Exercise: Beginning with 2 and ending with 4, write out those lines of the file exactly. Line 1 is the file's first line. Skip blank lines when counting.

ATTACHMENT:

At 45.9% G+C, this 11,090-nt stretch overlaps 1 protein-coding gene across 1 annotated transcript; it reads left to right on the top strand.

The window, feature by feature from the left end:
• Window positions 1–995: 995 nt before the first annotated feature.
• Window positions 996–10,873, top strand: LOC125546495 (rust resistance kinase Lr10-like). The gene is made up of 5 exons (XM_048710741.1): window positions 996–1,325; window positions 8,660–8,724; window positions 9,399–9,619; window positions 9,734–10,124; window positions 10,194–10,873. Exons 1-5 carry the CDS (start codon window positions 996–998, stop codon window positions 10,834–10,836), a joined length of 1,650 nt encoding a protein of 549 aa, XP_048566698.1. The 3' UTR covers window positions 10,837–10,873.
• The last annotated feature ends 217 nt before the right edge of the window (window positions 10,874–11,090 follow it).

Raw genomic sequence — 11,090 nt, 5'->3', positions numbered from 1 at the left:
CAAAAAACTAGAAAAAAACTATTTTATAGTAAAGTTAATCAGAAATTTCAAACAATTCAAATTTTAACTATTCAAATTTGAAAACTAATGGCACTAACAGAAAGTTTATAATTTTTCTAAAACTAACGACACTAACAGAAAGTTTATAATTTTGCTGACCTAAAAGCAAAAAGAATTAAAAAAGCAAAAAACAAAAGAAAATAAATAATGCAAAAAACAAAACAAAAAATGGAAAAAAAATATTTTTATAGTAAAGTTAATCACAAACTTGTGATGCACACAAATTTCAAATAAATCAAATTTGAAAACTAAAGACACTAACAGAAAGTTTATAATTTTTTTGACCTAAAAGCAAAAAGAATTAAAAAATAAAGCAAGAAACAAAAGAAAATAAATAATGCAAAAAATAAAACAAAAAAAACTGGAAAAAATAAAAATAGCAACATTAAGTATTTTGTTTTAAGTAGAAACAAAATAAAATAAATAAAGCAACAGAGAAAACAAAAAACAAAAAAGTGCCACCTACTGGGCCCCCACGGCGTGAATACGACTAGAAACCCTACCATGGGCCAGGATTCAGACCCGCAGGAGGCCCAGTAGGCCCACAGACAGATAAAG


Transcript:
The window, feature by feature from the left end:
• Window positions 1–995: 995 nt before the first annotated feature.
• Window positions 996–10,873, top strand: LOC125546495 (rust resistance kinase Lr10-like). The gene is made up of 5 exons (XM_048710741.1): window positions 996–1,325; window positions 8,660–8,724; window positions 9,399–9,619; window positions 9,734–10,124; window positions 10,194–10,873. Exons 1-5 carry the CDS (start codon window positions 996–998, stop codon window positions 10,834–10,836), a joined length of 1,650 nt encoding a protein of 549 aa, XP_048566698.1. The 3' UTR covers window positions 10,837–10,873.